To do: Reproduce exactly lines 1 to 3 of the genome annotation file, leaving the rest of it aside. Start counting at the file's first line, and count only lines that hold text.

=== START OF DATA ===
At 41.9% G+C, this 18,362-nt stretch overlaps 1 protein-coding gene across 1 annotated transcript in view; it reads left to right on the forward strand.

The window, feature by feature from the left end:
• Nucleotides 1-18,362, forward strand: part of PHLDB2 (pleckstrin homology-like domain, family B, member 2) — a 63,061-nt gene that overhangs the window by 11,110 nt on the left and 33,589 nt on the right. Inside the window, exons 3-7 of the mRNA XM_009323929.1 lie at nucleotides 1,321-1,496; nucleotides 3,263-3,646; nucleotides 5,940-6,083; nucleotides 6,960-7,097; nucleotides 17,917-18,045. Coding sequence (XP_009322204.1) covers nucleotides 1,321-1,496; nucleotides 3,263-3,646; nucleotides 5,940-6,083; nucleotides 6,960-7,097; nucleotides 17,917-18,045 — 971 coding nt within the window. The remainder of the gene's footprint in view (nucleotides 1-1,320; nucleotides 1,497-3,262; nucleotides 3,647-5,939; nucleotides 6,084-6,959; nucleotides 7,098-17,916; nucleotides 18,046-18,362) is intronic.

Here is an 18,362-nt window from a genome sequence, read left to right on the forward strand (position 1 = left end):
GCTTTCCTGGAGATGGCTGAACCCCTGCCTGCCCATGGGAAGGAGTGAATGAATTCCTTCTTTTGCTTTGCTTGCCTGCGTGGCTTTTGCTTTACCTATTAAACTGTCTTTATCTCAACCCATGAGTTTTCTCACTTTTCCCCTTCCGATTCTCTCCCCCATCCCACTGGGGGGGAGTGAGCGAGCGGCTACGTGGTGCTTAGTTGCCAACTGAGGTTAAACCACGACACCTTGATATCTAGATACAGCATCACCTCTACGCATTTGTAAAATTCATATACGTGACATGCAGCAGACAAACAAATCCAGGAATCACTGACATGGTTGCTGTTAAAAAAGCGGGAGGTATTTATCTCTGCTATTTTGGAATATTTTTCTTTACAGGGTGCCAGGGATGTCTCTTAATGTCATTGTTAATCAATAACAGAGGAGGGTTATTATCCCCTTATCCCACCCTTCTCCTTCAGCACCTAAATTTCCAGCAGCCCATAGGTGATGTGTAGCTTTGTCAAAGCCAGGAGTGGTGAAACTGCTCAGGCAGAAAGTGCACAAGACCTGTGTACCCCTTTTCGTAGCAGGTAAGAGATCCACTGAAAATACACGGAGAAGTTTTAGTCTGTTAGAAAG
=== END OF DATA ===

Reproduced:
At 41.9% G+C, this 18,362-nt stretch overlaps 1 protein-coding gene across 1 annotated transcript in view; it reads left to right on the forward strand.

The window, feature by feature from the left end:
• Nucleotides 1-18,362, forward strand: part of PHLDB2 (pleckstrin homology-like domain, family B, member 2) — a 63,061-nt gene that overhangs the window by 11,110 nt on the left and 33,589 nt on the right. Inside the window, exons 3-7 of the mRNA XM_009323929.1 lie at nucleotides 1,321-1,496; nucleotides 3,263-3,646; nucleotides 5,940-6,083; nucleotides 6,960-7,097; nucleotides 17,917-18,045. Coding sequence (XP_009322204.1) covers nucleotides 1,321-1,496; nucleotides 3,263-3,646; nucleotides 5,940-6,083; nucleotides 6,960-7,097; nucleotides 17,917-18,045 — 971 coding nt within the window. The remainder of the gene's footprint in view (nucleotides 1-1,320; nucleotides 1,497-3,262; nucleotides 3,647-5,939; nucleotides 6,084-6,959; nucleotides 7,098-17,916; nucleotides 18,046-18,362) is intronic.